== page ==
Online Thursday, July 11, 2002
Newport, Rhode Island - America's First Resort

Farewell to a 'poet and dreamer'

Tim Ferreira and his girlfriend, Becka Culver, both of Portsmouth, comfort one another following Wednesday's funeral. (David Hansen/Daily News photo)

By Wendy M. Fontaine/Daily News staff

PORTSMOUTH - It is the place where Barton J. Carroll might have gotten married someday or where he might have taken his children to be baptized. But on Wednesday morning, St. Barnabas Church was where hundreds of relatives, friends, former teachers and fellow soldiers gathered to say goodbye to the 18-year-old Marine.

Dressed in his dark blue military uniform, Carroll was laid to rest during an emotional two-hour Mass of Christian burial at the church where he had worshipped with his family and served as an altar boy. He was buried with military honors at Newport Memorial Park in Middletown.

Nine Marines escorted Carroll's casket into the church, where about 500 people filled the seats in three alcoves and stood along the walls. Teachers and students from Portsmouth High School, from which Carroll graduated in 2001, and soldiers from the Marine Corps, the Navy and the Naval Sea Cadets were among those who attended the ceremony.

Carroll began his military service shortly after Sept. 11 and had served nine months in the Marine Corps. He was stationed at Camp Lejeune in Jacksonville, N.C., where he was assigned to the 2nd Supply Battalion. He was driving home from North Carolina for the Fourth of July holiday when he was murdered Thursday in Middletown by a man who police said wanted to steal his car.

A memorial service for Carroll is planned for this afternoon at Camp Lejeune.

Third Platoon Sgt. Kenneth L. Blair said Carroll, at 6-foot-5, always stood out in his squad of 70 soldiers.

"I just want you all to know he was an outstanding Marine," Blair said during the service at the church. "He never complained and he always loved what he did."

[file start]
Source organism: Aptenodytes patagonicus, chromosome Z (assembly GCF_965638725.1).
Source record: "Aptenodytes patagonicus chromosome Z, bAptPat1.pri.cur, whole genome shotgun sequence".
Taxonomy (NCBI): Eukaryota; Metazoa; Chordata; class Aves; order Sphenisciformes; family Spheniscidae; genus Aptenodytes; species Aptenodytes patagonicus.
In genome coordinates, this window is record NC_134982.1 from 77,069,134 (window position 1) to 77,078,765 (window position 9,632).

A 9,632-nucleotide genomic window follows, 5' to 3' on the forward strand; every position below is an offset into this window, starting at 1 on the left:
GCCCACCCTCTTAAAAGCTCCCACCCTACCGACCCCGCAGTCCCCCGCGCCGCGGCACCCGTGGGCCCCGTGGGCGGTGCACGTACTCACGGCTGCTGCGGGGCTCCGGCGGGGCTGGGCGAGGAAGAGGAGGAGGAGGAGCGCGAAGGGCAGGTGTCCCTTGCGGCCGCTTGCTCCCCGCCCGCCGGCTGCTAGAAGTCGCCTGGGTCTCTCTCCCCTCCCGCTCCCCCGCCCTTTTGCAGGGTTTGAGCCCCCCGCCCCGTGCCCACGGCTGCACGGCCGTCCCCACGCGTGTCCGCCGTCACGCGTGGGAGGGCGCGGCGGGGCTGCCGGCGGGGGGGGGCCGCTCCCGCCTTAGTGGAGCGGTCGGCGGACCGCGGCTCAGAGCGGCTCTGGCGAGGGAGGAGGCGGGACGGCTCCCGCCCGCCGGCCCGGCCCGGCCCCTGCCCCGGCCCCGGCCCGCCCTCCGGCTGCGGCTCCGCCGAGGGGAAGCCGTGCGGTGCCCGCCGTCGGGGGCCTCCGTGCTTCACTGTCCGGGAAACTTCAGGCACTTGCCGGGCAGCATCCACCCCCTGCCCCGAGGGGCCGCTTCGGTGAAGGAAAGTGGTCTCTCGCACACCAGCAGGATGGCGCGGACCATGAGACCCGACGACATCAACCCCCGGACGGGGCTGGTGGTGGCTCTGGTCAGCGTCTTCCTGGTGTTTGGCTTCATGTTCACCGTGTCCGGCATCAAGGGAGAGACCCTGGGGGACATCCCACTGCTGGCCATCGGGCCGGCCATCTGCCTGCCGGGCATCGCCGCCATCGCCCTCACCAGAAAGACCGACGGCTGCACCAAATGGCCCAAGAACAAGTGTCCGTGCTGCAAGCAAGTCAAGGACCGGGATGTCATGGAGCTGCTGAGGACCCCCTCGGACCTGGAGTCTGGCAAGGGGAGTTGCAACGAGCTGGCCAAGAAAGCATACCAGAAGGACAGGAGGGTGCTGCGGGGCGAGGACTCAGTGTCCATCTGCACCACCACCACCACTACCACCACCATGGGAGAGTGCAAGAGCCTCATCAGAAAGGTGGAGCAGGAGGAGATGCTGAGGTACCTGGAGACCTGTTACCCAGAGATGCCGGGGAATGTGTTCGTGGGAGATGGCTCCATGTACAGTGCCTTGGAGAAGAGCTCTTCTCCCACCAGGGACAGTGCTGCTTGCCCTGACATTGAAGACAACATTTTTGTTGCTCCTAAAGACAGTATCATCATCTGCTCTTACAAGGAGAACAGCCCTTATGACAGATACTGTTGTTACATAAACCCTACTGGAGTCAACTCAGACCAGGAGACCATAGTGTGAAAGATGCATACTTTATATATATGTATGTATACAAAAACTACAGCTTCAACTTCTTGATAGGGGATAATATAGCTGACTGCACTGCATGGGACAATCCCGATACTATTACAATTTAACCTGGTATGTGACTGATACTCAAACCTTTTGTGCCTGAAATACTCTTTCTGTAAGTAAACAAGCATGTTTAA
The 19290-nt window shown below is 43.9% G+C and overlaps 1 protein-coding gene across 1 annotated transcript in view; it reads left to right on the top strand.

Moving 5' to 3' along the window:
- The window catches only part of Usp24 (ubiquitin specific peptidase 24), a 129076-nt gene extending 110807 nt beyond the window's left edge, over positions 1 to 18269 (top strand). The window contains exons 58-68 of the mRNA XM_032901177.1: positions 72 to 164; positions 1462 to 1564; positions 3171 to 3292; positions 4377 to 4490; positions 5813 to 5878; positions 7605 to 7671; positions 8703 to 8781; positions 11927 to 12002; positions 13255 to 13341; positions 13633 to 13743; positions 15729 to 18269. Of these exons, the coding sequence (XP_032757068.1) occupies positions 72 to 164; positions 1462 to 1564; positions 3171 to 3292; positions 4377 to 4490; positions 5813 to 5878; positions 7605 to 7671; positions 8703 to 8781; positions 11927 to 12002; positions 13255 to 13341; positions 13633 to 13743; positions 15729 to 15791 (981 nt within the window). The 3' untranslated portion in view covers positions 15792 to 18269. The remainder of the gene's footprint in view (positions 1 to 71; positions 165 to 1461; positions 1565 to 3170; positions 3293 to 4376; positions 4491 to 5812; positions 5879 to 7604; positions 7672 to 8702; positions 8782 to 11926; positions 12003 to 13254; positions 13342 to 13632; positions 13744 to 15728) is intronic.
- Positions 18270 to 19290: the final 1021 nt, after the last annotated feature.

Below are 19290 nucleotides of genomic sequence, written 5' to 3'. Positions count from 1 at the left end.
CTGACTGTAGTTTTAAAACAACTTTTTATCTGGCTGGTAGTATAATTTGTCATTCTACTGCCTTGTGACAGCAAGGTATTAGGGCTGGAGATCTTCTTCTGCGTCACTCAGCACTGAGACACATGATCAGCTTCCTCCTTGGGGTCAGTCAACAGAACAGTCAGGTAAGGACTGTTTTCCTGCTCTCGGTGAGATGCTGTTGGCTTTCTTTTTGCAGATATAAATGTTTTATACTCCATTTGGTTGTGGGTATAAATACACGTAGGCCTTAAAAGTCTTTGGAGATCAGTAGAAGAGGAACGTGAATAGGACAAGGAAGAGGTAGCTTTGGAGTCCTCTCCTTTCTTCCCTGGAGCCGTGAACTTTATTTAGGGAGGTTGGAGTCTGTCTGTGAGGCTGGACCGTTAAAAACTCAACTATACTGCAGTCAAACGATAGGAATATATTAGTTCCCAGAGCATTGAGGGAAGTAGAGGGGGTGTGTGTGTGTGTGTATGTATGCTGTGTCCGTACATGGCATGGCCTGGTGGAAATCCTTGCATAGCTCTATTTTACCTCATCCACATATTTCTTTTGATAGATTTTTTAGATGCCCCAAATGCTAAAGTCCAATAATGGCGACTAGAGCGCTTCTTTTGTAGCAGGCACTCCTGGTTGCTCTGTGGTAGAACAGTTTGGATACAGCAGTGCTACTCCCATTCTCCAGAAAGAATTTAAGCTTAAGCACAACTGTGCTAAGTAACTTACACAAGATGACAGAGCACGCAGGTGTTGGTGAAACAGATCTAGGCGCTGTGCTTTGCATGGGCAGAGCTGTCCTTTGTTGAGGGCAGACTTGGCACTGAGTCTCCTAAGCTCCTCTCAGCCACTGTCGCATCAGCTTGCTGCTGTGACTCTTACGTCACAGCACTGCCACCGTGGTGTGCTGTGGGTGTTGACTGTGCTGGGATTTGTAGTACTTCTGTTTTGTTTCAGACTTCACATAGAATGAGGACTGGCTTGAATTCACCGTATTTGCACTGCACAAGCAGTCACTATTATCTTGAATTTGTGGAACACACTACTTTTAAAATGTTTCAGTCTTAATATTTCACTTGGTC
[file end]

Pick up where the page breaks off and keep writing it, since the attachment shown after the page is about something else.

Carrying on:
Carroll enjoyed playing guitar, and the ceremony included two of his favorite songs, "Freebird" by Lynyrd Skynyrd and "Stairway to Heaven" by Led Zeppelin. He also liked fishing for striped bass around Narragansett Bay and scuba diving in the Sakonnet River and in the waters off Gooseberry Beach.

Friends remembered Carroll on Wednesday as a funny and loyal person who was more talented at writing and playing music than he was at telling jokes.

"I will always have a piece of Bart with me when I hear beautiful music," said Kevin Killavey, who was close friends with Carroll since they were in kindergarten. They had also been in a band together, he said.

"He was always there for me," Killavey said.

John Walker, Carroll's cousin, said he wished Carroll were there Wednesday to comfort him during his grief.

"He would know exactly what to say to make me feel better about it," he said.

During one of the ceremony's lighter moments, Desi Lopes recalled times spent with Carroll at the beach, when he would run naked into the water "just to make us laugh."

"There wasn't a moment spent with Bart that you weren't rolling on the floor laughing," said Lopes, who went to high school with Carroll.

During the service, Lopes and Killavey sang "One Sweet Day," a popular duet by Mariah Carey and Boys II Men. Kate Grana, a teacher at Portsmouth High School, and Cindy Killavey, Kevin Killavey's mother, also sang.

Edward Fitgerald, a retired Marine and a teacher at the high school, recited "The Marine's Prayer."

The Rev. Kevin J. Brassil shared his own memories of Carroll. He recalled the day when Carroll was baptized in the church and the many times he served as an altar boy. Brassil said he can still see Carroll walking down the aisle carrying the cross "higher than it has ever been held by anyone else.

"Bart was indeed the tallest altar server we ever had," he said. "He was indeed a poet and a dreamer, a wonderful person ... a singing hero."

Brassil said Carroll's life may have been short, but it was complete. He loved music and had many talents. He grew up with a loving family and traveled with them frequently. He pursued a military career and was a proud solider.

"It was so complete, so joyous," Brassil said. "It is here in this time of quiet mourning that healing must begin."

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